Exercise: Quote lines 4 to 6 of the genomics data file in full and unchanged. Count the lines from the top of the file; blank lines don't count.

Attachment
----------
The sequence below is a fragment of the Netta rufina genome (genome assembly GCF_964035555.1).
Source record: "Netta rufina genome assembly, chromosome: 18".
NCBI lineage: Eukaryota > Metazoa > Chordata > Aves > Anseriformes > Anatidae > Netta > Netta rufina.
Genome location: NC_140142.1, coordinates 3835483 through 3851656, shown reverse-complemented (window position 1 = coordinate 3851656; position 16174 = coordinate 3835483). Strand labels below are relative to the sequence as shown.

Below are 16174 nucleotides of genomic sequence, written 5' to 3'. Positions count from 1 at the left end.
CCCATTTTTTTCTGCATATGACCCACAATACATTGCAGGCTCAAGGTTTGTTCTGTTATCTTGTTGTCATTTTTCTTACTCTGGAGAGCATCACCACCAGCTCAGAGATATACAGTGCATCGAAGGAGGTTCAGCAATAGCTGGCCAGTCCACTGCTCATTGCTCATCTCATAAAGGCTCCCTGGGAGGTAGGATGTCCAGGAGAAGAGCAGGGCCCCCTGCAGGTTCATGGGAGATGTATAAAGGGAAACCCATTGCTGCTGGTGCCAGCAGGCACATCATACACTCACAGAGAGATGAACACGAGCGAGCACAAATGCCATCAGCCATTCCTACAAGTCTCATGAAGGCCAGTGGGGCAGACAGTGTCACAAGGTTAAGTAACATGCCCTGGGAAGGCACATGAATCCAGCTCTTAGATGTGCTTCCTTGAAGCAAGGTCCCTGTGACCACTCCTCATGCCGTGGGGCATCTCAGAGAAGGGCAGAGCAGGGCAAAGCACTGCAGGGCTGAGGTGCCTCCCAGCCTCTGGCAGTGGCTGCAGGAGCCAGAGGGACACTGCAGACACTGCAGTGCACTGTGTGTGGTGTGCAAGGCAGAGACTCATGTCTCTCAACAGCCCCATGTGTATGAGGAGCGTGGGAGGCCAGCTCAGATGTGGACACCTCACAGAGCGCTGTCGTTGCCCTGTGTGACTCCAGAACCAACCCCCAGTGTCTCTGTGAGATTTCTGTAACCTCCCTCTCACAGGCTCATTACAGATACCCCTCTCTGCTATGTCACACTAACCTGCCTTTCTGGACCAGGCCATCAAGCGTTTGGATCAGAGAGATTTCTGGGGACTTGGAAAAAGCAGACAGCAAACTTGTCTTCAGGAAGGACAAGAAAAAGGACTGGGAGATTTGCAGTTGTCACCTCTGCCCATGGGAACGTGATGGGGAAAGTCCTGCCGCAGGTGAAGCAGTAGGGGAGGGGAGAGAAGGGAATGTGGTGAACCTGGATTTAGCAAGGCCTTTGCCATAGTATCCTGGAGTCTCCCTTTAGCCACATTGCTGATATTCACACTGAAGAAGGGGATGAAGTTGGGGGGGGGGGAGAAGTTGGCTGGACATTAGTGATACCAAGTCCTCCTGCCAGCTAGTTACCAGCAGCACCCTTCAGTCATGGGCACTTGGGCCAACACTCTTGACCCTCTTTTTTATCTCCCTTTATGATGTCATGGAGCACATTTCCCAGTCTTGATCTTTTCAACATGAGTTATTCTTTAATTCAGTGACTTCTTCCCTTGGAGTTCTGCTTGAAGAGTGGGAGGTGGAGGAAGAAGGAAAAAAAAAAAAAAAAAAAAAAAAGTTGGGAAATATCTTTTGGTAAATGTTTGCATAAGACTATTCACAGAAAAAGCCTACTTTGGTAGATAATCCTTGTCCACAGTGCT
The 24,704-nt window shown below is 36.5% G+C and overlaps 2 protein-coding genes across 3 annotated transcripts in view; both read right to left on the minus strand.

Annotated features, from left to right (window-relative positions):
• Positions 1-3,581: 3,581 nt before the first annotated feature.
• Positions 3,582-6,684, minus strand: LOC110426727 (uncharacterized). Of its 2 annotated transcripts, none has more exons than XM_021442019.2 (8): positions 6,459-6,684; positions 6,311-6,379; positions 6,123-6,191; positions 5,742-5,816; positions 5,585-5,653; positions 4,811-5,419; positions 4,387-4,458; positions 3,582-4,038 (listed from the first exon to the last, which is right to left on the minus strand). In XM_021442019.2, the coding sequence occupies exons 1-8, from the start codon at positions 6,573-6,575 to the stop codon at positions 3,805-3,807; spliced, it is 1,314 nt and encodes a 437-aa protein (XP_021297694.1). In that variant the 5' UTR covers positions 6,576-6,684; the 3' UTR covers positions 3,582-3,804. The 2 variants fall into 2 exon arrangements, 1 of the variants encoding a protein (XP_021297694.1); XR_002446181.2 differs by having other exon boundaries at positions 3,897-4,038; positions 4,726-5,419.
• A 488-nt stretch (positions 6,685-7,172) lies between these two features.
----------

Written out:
Genome location: NC_140142.1, coordinates 3835483 through 3851656, shown reverse-complemented (window position 1 = coordinate 3851656; position 16174 = coordinate 3835483). Strand labels below are relative to the sequence as shown.

Below are 16174 nucleotides of genomic sequence, written 5' to 3'. Positions count from 1 at the left end.
CCCATTTTTTTCTGCATATGACCCACAATACATTGCAGGCTCAAGGTTTGTTCTGTTATCTTGTTGTCATTTTTCTTACTCTGGAGAGCATCACCACCAGCTCAGAGATATACAGTGCATCGAAGGAGGTTCAGCAATAGCTGGCCAGTCCACTGCTCATTGCTCATCTCATAAAGGCTCCCTGGGAGGTAGGATGTCCAGGAGAAGAGCAGGGCCCCCTGCAGGTTCATGGGAGATGTATAAAGGGAAACCCATTGCTGCTGGTGCCAGCAGGCACATCATACACTCACAGAGAGATGAACACGAGCGAGCACAAATGCCATCAGCCATTCCTACAAGTCTCATGAAGGCCAGTGGGGCAGACAGTGTCACAAGGTTAAGTAACATGCCCTGGGAAGGCACATGAATCCAGCTCTTAGATGTGCTTCCTTGAAGCAAGGTCCCTGTGACCACTCCTCATGCCGTGGGGCATCTCAGAGAAGGGCAGAGCAGGGCAAAGCACTGCAGGGCTGAGGTGCCTCCCAGCCTCTGGCAGTGGCTGCAGGAGCCAGAGGGACACTGCAGACACTGCAGTGCACTGTGTGTGGTGTGCAAGGCAGAGACTCATGTCTCTCAACAGCCCCATGTGTATGAGGAGCGTGGGAGGCCAGCTCAGATGTGGACACCTCACAGAGCGCTGTCGTTGCCCTGTGTGACTCCAGAACCAACCCCCAGTGTCTCTGTGAGATTTCTGTAACCTCCCTCTCACAGGCTCATTACAGATACCCCTCTCTGCTATGTCACACTAACCTGCCTTTCTGGACCAGGCCATCAAGCGTTTGGATCAGAGAGATTTCTGGGGACTTGGAAAAAGCAGACAGCAAACTTGTCTTCAGGAAGGACAAGAAAAAGGACTGGGAGATTTGCAGTTGTCACCTCTGCCCATGGGAACGTGATGGGGAAAGTCCTGCCGCAGGTGAAGCAGTAGGGGAGGGGAGAGAAGGGAATGTGGTGAACCTGGATTTAGCAAGGCCTTTGCCATAGTATCCTGGAGTCTCCCTTTAGCCACATTGCTGATATTCACACTGAAGAAGGGGATGAAGTTGGGGGGGGGGGAGAAGTTGGCTGGACATTAGTGATACCAAGTCCTCCTGCCAGCTAGTTACCAGCAGCACCCTTCAGTCATGGGCACTTGGGCCAACACTCTTGACCCTCTTTTTTATCTCCCTTTATGATGTCATGGAGCACATTTCCCAGTCTTGATCTTTTCAACATGAGTTATTCTTTAATTCAGTGACTTCTTCCCTTGGAGTTCTGCTTGAAGAGTGGGAGGTGGAGGAAGAAGGAAAAAAAAAAAAAAAAAAAAAAAAGTTGGGAAATATCTTTTGGTAAATGTTTGCATAAGACTATTCACAGAAAAAGCCTACTTTGGTAGATAATCCTTGTCCACAGTGCT